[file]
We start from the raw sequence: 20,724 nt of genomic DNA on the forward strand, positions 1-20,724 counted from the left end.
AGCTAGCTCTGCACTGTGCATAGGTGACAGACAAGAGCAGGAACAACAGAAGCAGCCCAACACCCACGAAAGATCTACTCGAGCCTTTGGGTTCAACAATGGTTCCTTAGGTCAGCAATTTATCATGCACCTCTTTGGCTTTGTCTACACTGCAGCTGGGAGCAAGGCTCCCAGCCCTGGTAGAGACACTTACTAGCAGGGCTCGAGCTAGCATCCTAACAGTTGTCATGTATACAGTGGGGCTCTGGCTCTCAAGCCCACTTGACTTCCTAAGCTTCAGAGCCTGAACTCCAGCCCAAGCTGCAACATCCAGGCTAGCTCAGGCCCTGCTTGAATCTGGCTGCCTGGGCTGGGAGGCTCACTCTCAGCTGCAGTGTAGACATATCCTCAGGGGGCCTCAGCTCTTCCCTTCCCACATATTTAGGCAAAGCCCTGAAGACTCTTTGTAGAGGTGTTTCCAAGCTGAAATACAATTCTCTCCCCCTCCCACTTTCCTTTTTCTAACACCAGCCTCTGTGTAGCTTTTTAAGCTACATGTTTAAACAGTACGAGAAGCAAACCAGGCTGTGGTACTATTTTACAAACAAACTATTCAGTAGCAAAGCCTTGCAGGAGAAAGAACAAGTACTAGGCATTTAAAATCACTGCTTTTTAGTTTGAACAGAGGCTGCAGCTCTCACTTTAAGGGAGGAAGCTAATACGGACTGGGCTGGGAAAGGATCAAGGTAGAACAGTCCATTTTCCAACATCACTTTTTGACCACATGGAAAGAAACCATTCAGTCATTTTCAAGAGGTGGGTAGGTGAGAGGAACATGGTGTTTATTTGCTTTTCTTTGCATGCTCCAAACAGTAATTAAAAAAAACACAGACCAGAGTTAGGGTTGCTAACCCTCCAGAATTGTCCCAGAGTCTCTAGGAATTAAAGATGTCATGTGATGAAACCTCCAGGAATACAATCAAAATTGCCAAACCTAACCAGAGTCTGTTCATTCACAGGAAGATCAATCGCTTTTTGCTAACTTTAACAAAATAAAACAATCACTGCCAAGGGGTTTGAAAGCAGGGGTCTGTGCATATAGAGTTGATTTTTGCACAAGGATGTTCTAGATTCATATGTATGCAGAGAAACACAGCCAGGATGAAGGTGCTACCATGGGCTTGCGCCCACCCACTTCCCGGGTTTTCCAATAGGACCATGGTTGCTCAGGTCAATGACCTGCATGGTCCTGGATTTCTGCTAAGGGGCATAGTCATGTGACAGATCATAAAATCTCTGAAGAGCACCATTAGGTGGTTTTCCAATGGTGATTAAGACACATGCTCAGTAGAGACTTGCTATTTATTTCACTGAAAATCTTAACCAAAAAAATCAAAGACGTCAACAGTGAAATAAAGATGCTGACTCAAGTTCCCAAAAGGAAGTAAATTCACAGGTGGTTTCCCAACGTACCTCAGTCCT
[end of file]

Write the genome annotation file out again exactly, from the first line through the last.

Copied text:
We start from the raw sequence: 20,724 nt of genomic DNA on the forward strand, positions 1-20,724 counted from the left end.
AGCTAGCTCTGCACTGTGCATAGGTGACAGACAAGAGCAGGAACAACAGAAGCAGCCCAACACCCACGAAAGATCTACTCGAGCCTTTGGGTTCAACAATGGTTCCTTAGGTCAGCAATTTATCATGCACCTCTTTGGCTTTGTCTACACTGCAGCTGGGAGCAAGGCTCCCAGCCCTGGTAGAGACACTTACTAGCAGGGCTCGAGCTAGCATCCTAACAGTTGTCATGTATACAGTGGGGCTCTGGCTCTCAAGCCCACTTGACTTCCTAAGCTTCAGAGCCTGAACTCCAGCCCAAGCTGCAACATCCAGGCTAGCTCAGGCCCTGCTTGAATCTGGCTGCCTGGGCTGGGAGGCTCACTCTCAGCTGCAGTGTAGACATATCCTCAGGGGGCCTCAGCTCTTCCCTTCCCACATATTTAGGCAAAGCCCTGAAGACTCTTTGTAGAGGTGTTTCCAAGCTGAAATACAATTCTCTCCCCCTCCCACTTTCCTTTTTCTAACACCAGCCTCTGTGTAGCTTTTTAAGCTACATGTTTAAACAGTACGAGAAGCAAACCAGGCTGTGGTACTATTTTACAAACAAACTATTCAGTAGCAAAGCCTTGCAGGAGAAAGAACAAGTACTAGGCATTTAAAATCACTGCTTTTTAGTTTGAACAGAGGCTGCAGCTCTCACTTTAAGGGAGGAAGCTAATACGGACTGGGCTGGGAAAGGATCAAGGTAGAACAGTCCATTTTCCAACATCACTTTTTGACCACATGGAAAGAAACCATTCAGTCATTTTCAAGAGGTGGGTAGGTGAGAGGAACATGGTGTTTATTTGCTTTTCTTTGCATGCTCCAAACAGTAATTAAAAAAAACACAGACCAGAGTTAGGGTTGCTAACCCTCCAGAATTGTCCCAGAGTCTCTAGGAATTAAAGATGTCATGTGATGAAACCTCCAGGAATACAATCAAAATTGCCAAACCTAACCAGAGTCTGTTCATTCACAGGAAGATCAATCGCTTTTTGCTAACTTTAACAAAATAAAACAATCACTGCCAAGGGGTTTGAAAGCAGGGGTCTGTGCATATAGAGTTGATTTTTGCACAAGGATGTTCTAGATTCATATGTATGCAGAGAAACACAGCCAGGATGAAGGTGCTACCATGGGCTTGCGCCCACCCACTTCCCGGGTTTTCCAATAGGACCATGGTTGCTCAGGTCAATGACCTGCATGGTCCTGGATTTCTGCTAAGGGGCATAGTCATGTGACAGATCATAAAATCTCTGAAGAGCACCATTAGGTGGTTTTCCAATGGTGATTAAGACACATGCTCAGTAGAGACTTGCTATTTATTTCACTGAAAATCTTAACCAAAAAAATCAAAGACGTCAACAGTGAAATAAAGATGCTGACTCAAGTTCCCAAAAGGAAGTAAATTCACAGGTGGTTTCCCAACGTACCTCAGTCCT